Monday, December 31, 2012

Bosc, Bartlett and D'Anjou: A Sweet Trio




                                        An original acrylic painting, on heavy-weight illustration board
                                        6x8", unframed
                                        $200.00, - (plus $8.00, pack and ship)

     Mid to late December is the traditional season of gift giving in our culture, the time
when everyone puzzles about what kind of gifts to buy for friends and family members.
Children and youngsters always have plenty of suggestions as to what they want,
of course, but deciding what to give the older people on the list, can be more of a
problem.  Two thousand years ago, the Magi were, no doubt, worthy of their
reputations as generous and wise men, but we need a different kind of wisdom these
days.  Frankincense and myrrh are not a part of most people's daily requirements, and
after we pass into our later years, even gold loses its luster and takes on more of a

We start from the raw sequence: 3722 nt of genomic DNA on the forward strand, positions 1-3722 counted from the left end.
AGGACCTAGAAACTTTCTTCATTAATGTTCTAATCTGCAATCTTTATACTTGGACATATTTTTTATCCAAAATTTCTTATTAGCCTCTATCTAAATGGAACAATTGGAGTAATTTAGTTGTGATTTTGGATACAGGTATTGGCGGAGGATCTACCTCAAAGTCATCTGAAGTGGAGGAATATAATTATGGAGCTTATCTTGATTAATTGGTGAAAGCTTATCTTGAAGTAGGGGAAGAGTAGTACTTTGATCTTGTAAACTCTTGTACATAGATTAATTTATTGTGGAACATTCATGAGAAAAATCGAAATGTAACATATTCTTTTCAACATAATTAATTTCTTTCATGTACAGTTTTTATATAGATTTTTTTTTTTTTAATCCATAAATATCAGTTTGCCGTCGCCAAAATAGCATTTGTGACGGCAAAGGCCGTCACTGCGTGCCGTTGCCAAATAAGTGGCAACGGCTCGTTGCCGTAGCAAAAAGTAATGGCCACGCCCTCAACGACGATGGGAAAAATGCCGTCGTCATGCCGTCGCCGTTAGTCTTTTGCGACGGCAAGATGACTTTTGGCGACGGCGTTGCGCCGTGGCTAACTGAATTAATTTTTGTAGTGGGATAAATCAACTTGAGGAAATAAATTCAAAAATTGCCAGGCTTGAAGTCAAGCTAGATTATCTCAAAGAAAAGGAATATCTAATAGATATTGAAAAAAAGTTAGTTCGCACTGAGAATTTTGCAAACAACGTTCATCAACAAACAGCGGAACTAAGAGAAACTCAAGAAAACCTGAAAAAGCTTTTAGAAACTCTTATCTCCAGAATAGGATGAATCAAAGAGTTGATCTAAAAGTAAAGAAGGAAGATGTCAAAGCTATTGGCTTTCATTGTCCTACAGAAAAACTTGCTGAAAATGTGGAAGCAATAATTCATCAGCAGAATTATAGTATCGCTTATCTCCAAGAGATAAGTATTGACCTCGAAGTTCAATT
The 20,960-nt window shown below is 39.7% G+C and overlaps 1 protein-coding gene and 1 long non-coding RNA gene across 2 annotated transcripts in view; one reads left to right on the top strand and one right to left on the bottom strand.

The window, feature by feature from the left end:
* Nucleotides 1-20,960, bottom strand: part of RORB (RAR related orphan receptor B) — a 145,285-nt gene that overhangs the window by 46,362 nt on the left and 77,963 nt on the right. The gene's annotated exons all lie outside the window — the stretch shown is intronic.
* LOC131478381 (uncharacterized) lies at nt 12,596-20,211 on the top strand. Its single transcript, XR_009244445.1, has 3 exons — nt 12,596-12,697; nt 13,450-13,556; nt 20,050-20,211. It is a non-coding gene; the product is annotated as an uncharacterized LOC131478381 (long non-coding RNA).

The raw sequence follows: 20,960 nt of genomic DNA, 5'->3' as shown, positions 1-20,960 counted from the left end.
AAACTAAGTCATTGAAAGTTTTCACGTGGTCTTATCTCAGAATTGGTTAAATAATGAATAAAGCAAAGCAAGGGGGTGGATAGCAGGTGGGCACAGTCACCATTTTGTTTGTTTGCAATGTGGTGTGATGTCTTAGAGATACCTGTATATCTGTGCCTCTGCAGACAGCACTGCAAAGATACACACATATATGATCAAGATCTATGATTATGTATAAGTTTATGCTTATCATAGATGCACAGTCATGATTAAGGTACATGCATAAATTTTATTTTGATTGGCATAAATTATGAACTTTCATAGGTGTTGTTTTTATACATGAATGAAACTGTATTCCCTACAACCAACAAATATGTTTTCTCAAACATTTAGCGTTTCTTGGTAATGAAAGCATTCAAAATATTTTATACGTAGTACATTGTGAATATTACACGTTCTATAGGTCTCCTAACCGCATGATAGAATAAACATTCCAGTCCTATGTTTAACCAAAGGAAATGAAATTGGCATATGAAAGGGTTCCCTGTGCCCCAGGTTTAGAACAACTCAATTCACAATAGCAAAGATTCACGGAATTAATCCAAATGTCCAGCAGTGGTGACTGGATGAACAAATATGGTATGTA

trinket status.
     So, what do you give the solitary old souls whose lives long ago passed through
the ages of everything from toys and games, to school supplies, to sports equipment,
to fancy dress-clothes, to work tools and kitchen appliances, and have now reached
the age where they are looking back and wondering what it was all about?
 
     Since it is a good bet that they already have more, warm sweaters and socks
than they will ever use, the answer to the question often comes in the form of festive
baskets or boxes of fresh fruit.  After all, everyone has to eat, and some juicy,
delicious fruit does make the process more enjoyable.

     And as for the recipients of such sweet abundance, what do you do if you
suddenly have more fresh fruit on hand than you can quickly consume?  Well,
for the artists among them, the answer often comes with the decision to paint it.
Fruit does make a steady, reliable subject for paintings; it always holds still, it
doesn't require rest breaks, and it never charges a modeling fee.  And as a
bonus, fruit is expressive of life itself, with the wide variety of skin textures and
colors as it ripens, and then eventually as it starts to fade, losing its glow and
beginning to shrivel.